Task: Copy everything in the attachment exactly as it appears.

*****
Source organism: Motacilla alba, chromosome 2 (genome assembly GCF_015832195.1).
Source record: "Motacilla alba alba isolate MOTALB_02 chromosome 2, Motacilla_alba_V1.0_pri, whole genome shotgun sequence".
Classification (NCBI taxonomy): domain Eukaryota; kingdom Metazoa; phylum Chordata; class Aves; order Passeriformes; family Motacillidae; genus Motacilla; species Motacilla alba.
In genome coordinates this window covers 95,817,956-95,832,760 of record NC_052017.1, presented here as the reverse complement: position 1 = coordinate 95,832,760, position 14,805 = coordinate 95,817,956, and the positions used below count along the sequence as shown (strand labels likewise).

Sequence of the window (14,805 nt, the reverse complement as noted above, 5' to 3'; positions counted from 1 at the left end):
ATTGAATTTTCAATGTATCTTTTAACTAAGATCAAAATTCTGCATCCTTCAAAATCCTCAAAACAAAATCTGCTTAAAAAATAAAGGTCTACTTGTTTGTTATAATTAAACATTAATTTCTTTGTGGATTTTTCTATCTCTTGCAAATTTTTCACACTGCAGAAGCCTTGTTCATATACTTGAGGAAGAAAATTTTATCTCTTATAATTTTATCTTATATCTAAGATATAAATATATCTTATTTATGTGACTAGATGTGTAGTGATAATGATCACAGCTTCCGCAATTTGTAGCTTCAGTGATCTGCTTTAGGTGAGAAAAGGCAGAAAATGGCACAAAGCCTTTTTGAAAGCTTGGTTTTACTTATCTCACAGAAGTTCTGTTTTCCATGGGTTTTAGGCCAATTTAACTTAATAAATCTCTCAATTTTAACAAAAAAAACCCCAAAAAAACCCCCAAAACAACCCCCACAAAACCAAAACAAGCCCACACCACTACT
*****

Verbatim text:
Source organism: Motacilla alba, chromosome 2 (genome assembly GCF_015832195.1).
Source record: "Motacilla alba alba isolate MOTALB_02 chromosome 2, Motacilla_alba_V1.0_pri, whole genome shotgun sequence".
Classification (NCBI taxonomy): domain Eukaryota; kingdom Metazoa; phylum Chordata; class Aves; order Passeriformes; family Motacillidae; genus Motacilla; species Motacilla alba.
In genome coordinates this window covers 95,817,956-95,832,760 of record NC_052017.1, presented here as the reverse complement: position 1 = coordinate 95,832,760, position 14,805 = coordinate 95,817,956, and the positions used below count along the sequence as shown (strand labels likewise).

Sequence of the window (14,805 nt, the reverse complement as noted above, 5' to 3'; positions counted from 1 at the left end):
ATTGAATTTTCAATGTATCTTTTAACTAAGATCAAAATTCTGCATCCTTCAAAATCCTCAAAACAAAATCTGCTTAAAAAATAAAGGTCTACTTGTTTGTTATAATTAAACATTAATTTCTTTGTGGATTTTTCTATCTCTTGCAAATTTTTCACACTGCAGAAGCCTTGTTCATATACTTGAGGAAGAAAATTTTATCTCTTATAATTTTATCTTATATCTAAGATATAAATATATCTTATTTATGTGACTAGATGTGTAGTGATAATGATCACAGCTTCCGCAATTTGTAGCTTCAGTGATCTGCTTTAGGTGAGAAAAGGCAGAAAATGGCACAAAGCCTTTTTGAAAGCTTGGTTTTACTTATCTCACAGAAGTTCTGTTTTCCATGGGTTTTAGGCCAATTTAACTTAATAAATCTCTCAATTTTAACAAAAAAAACCCCAAAAAAACCCCCAAAACAACCCCCACAAAACCAAAACAAGCCCACACCACTACT